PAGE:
Fear of losing strength is what keeps the fat guy from pushing away from the table.  Even though he knows he would die of a fucking heart attack in 7.3 seconds if he took off into a sprint.  But his bench is kicking ass right now, and he doesn't want to mess with that.  So he eats another plate.

These fears keep us dangling in that comfort zone.  I know about these fears because I too have experienced them.  So have most of you.  But you aren't honest about them.  Not face to face with people.  It's these internal fears that keep us from becoming better than we are.  We fear sacrifice because it's easier to tow the line of status quo.

But there is a good fear.  A fear that drives you from that comfort zone faster than a car load of fat chics drives to a Justin Timberlake concert.

It's the fear of failure.

But that fear can't exist without having something to fail at.  And you can, and will still fail, if you don't ask yourself the right questions that I talked about in part I.

"Why am I doing this?"

If you don't have an answer you will keep failing, no matter how much you want to avoid failing.  Having a reason behind doing what you are doing, and why you are doing it are the biggest questions you will ask yourself not only in lifting but in life.

So make em count.

Comfort can kiss my ass.


  1. " Fear is why that guy needs 2 or 3 minutes before he unracks the bar for that top set of squats."

    That right there hits home.

    Awesome article, I've been making great progress this year but there's definitely room for improvement. The comfort zone is so inviting at times.

  2. What's the definition of insanity? Doing the same thing over and over and expecting a different result.

    If it's not working you got to change something and get out of that comfort zone.

    Really enjoy your blog Paul. Good shit.

    RyanH (from P&B)

  3. At the start of the new year (2010) I made the decision that each and every time I trained I would be "uncomfortable".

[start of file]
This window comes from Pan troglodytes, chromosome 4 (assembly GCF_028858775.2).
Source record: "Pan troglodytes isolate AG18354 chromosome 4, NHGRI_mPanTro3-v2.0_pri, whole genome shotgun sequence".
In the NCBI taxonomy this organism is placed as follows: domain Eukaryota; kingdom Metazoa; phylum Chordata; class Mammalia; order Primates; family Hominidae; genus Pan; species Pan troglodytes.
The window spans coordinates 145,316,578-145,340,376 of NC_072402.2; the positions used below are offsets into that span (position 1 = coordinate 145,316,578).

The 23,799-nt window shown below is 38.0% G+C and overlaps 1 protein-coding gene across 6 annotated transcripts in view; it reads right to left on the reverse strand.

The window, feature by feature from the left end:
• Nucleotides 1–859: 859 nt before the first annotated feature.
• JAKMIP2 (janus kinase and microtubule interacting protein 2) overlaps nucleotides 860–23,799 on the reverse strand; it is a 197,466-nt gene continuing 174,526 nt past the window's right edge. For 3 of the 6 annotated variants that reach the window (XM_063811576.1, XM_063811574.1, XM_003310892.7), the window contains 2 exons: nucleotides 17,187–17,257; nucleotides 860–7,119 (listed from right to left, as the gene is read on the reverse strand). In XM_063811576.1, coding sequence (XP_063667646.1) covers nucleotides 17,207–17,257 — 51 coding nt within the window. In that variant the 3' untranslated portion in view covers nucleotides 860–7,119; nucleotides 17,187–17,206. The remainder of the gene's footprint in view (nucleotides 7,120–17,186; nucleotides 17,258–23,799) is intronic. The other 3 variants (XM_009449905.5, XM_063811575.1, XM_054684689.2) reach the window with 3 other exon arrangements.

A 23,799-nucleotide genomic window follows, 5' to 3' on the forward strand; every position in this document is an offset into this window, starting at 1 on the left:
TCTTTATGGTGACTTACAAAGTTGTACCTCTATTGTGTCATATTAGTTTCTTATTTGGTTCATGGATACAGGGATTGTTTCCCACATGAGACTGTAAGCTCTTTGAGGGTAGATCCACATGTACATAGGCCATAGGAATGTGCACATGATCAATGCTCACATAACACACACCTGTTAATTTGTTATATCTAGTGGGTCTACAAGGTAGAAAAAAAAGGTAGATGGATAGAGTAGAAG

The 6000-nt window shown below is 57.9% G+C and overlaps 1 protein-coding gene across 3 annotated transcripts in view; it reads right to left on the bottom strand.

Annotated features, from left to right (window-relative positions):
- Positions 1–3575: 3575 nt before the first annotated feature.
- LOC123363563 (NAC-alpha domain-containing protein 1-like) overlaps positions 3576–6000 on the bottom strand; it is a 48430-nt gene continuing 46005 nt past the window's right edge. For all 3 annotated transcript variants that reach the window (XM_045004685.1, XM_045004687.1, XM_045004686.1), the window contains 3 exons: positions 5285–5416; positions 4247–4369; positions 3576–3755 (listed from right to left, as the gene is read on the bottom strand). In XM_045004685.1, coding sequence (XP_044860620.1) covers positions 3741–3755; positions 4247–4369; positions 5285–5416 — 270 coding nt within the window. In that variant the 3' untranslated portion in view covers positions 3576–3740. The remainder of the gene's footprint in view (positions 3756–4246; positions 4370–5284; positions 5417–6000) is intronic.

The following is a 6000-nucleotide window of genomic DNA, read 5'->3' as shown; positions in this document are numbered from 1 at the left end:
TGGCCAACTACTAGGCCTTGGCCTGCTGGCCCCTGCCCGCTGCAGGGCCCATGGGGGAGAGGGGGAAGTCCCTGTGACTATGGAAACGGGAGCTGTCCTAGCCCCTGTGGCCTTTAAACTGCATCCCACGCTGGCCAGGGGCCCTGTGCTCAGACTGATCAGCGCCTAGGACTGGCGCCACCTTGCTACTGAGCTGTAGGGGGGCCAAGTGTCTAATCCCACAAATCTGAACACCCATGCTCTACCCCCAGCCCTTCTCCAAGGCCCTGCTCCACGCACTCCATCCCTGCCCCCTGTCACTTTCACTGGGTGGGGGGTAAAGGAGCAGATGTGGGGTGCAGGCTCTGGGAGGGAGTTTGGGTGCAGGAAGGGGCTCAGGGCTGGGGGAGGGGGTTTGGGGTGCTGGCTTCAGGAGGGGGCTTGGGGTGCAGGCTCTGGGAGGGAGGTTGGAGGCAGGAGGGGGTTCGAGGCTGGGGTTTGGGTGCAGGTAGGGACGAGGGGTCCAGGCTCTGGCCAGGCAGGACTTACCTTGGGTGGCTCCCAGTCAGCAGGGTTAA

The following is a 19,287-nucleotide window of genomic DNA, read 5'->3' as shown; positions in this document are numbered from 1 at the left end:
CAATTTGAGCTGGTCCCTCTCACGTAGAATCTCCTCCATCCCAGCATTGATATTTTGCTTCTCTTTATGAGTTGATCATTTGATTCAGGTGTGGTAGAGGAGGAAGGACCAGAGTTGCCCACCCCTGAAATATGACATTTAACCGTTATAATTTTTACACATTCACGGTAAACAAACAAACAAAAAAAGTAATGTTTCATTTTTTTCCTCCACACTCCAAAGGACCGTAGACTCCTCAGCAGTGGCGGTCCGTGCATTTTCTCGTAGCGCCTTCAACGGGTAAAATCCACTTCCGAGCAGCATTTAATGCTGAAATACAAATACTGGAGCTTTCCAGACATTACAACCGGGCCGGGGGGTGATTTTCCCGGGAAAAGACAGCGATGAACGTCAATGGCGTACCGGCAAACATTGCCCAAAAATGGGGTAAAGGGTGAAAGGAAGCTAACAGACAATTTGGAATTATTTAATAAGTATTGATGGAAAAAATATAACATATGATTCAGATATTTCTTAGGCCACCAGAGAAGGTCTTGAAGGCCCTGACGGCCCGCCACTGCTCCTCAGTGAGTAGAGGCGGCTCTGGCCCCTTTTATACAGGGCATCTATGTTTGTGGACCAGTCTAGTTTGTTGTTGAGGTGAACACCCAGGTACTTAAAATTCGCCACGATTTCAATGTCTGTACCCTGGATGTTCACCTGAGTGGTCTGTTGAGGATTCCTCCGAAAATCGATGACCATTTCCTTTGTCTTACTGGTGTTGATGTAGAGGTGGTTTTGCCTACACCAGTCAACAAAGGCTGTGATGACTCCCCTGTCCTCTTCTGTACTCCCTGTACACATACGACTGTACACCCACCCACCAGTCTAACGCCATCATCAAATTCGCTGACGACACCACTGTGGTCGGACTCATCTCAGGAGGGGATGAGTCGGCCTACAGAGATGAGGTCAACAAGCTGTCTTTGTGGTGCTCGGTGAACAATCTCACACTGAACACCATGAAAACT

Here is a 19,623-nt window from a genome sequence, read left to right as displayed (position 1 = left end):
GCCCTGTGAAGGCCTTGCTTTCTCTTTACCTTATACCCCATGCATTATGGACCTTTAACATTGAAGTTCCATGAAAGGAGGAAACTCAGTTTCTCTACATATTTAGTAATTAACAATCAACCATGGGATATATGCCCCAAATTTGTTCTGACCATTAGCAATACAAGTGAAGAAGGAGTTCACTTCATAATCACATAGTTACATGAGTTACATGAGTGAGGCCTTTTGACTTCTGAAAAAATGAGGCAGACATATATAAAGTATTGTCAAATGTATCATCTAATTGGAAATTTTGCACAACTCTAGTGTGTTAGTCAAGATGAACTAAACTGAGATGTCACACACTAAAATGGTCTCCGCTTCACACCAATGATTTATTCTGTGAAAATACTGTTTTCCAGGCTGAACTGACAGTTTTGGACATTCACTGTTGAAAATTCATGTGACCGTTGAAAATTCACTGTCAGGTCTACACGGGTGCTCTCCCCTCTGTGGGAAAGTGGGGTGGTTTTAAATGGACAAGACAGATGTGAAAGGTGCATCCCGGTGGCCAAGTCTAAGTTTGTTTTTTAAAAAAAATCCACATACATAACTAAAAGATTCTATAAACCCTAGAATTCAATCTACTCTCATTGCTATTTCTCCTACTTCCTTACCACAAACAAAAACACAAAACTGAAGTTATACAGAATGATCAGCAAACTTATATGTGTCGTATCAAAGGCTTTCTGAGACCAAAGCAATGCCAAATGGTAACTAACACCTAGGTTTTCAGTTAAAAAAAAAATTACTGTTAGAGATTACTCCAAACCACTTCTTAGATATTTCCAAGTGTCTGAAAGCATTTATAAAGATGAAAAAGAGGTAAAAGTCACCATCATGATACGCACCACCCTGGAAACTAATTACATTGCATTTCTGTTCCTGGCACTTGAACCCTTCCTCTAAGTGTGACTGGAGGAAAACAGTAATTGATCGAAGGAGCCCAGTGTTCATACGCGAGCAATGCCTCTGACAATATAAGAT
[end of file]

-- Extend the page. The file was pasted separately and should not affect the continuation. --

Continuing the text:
When doing my cardio intervals, if my heart rate is dogging in the 140s or 150s, I will go harder until I am hitting the 180s again. When lifting, if I have more reps in the tank, I do them until I physically can no longer lift the weight.

    Let me tell you, this type of training sucks. The mental game comes into play because I know that the cardio is always going to lungs are always going to burn, my legs are always going to fail, my heart is always going to pound out of my chest. I always know the lifing is going to hurt...every time I grab the bar.

    I used to have that fear factor because I knew it was going to suck...but it doesnt take long and the fear goes away and is replaced with confidence. When you start out 20 minutes on a pedal bike and can barely finish and now can run 20 hill sprints, with 10 rep squats mixed in every 5 with 275, or go 10-3 minute rounds on the heavy bag and finish the last 10 seconds of the 10th round strong, you realize that from last year to this year, you have improved so much that it is like you are a new man. You have the gas tank you had when you were 33. That feels fucking awesome!

    Nothing can take that from you.

    And when you are out and you see the sheep that are the "regular humans" and you realize that you could run circles around them, out lift them by 200 pounds, and roll them into a pretzel in 10 seconds, you know that being uncomfortable is what it is all about.

    Now starts the weight cut for me. 220 now...I want to get below 200. Recently started BJJ plans to compete, but I want to be able handle any situation...especially considering where I work.

    As always...motivating stuff Paul!